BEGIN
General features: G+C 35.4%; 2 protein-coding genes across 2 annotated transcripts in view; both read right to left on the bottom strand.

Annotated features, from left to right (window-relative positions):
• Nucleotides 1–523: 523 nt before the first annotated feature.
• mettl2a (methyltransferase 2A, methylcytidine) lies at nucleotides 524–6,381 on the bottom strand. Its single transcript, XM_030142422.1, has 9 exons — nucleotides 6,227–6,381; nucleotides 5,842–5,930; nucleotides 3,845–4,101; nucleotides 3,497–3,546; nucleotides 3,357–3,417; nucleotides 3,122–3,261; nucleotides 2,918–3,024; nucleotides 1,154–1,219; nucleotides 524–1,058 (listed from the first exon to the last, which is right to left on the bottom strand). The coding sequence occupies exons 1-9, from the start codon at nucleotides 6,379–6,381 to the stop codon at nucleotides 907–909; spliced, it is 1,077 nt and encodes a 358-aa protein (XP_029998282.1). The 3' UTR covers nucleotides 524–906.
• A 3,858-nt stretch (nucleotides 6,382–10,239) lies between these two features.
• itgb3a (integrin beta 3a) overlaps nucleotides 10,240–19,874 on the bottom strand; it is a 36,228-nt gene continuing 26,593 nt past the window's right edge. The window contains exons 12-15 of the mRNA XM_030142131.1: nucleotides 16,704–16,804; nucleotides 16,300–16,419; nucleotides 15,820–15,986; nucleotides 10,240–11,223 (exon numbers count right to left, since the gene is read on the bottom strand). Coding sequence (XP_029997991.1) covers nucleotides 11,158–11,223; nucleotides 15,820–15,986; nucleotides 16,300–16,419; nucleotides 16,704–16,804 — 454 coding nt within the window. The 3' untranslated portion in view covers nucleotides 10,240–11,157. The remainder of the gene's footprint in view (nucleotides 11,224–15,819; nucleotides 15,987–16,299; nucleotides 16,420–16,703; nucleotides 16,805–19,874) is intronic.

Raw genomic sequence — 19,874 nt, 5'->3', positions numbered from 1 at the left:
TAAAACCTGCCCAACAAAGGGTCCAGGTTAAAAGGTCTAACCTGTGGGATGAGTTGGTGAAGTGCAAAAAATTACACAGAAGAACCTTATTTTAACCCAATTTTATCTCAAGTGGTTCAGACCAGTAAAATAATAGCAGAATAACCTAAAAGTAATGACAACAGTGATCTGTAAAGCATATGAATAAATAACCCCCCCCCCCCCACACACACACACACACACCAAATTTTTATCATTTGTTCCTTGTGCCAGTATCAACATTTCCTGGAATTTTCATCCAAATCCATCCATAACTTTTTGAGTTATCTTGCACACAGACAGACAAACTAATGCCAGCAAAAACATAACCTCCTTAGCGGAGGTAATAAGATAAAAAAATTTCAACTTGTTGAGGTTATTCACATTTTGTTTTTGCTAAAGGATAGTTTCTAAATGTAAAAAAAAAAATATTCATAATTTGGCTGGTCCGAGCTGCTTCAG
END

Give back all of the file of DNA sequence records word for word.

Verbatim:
General features: G+C 35.4%; 2 protein-coding genes across 2 annotated transcripts in view; both read right to left on the bottom strand.

Annotated features, from left to right (window-relative positions):
• Nucleotides 1–523: 523 nt before the first annotated feature.
• mettl2a (methyltransferase 2A, methylcytidine) lies at nucleotides 524–6,381 on the bottom strand. Its single transcript, XM_030142422.1, has 9 exons — nucleotides 6,227–6,381; nucleotides 5,842–5,930; nucleotides 3,845–4,101; nucleotides 3,497–3,546; nucleotides 3,357–3,417; nucleotides 3,122–3,261; nucleotides 2,918–3,024; nucleotides 1,154–1,219; nucleotides 524–1,058 (listed from the first exon to the last, which is right to left on the bottom strand). The coding sequence occupies exons 1-9, from the start codon at nucleotides 6,379–6,381 to the stop codon at nucleotides 907–909; spliced, it is 1,077 nt and encodes a 358-aa protein (XP_029998282.1). The 3' UTR covers nucleotides 524–906.
• A 3,858-nt stretch (nucleotides 6,382–10,239) lies between these two features.
• itgb3a (integrin beta 3a) overlaps nucleotides 10,240–19,874 on the bottom strand; it is a 36,228-nt gene continuing 26,593 nt past the window's right edge. The window contains exons 12-15 of the mRNA XM_030142131.1: nucleotides 16,704–16,804; nucleotides 16,300–16,419; nucleotides 15,820–15,986; nucleotides 10,240–11,223 (exon numbers count right to left, since the gene is read on the bottom strand). Coding sequence (XP_029997991.1) covers nucleotides 11,158–11,223; nucleotides 15,820–15,986; nucleotides 16,300–16,419; nucleotides 16,704–16,804 — 454 coding nt within the window. The 3' untranslated portion in view covers nucleotides 10,240–11,157. The remainder of the gene's footprint in view (nucleotides 11,224–15,819; nucleotides 15,987–16,299; nucleotides 16,420–16,703; nucleotides 16,805–19,874) is intronic.

Raw genomic sequence — 19,874 nt, 5'->3', positions numbered from 1 at the left:
TAAAACCTGCCCAACAAAGGGTCCAGGTTAAAAGGTCTAACCTGTGGGATGAGTTGGTGAAGTGCAAAAAATTACACAGAAGAACCTTATTTTAACCCAATTTTATCTCAAGTGGTTCAGACCAGTAAAATAATAGCAGAATAACCTAAAAGTAATGACAACAGTGATCTGTAAAGCATATGAATAAATAACCCCCCCCCCCCCACACACACACACACACACCAAATTTTTATCATTTGTTCCTTGTGCCAGTATCAACATTTCCTGGAATTTTCATCCAAATCCATCCATAACTTTTTGAGTTATCTTGCACACAGACAGACAAACTAATGCCAGCAAAAACATAACCTCCTTAGCGGAGGTAATAAGATAAAAAAATTTCAACTTGTTGAGGTTATTCACATTTTGTTTTTGCTAAAGGATAGTTTCTAAATGTAAAAAAAAAAATATTCATAATTTGGCTGGTCCGAGCTGCTTCAG